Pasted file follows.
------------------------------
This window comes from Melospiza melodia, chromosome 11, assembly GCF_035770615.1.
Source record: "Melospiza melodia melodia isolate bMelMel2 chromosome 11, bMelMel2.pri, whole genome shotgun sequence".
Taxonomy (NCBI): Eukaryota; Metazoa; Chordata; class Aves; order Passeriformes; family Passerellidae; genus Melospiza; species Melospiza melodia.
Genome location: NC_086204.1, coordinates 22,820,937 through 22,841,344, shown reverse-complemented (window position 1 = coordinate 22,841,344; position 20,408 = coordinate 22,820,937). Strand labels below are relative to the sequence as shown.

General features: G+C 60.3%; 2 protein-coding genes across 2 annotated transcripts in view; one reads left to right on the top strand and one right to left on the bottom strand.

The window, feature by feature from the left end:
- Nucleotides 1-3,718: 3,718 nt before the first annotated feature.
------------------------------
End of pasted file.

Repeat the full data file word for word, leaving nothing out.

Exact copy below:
This window comes from Melospiza melodia, chromosome 11, assembly GCF_035770615.1.
Source record: "Melospiza melodia melodia isolate bMelMel2 chromosome 11, bMelMel2.pri, whole genome shotgun sequence".
Taxonomy (NCBI): Eukaryota; Metazoa; Chordata; class Aves; order Passeriformes; family Passerellidae; genus Melospiza; species Melospiza melodia.
Genome location: NC_086204.1, coordinates 22,820,937 through 22,841,344, shown reverse-complemented (window position 1 = coordinate 22,841,344; position 20,408 = coordinate 22,820,937). Strand labels below are relative to the sequence as shown.

General features: G+C 60.3%; 2 protein-coding genes across 2 annotated transcripts in view; one reads left to right on the top strand and one right to left on the bottom strand.

The window, feature by feature from the left end:
- Nucleotides 1-3,718: 3,718 nt before the first annotated feature.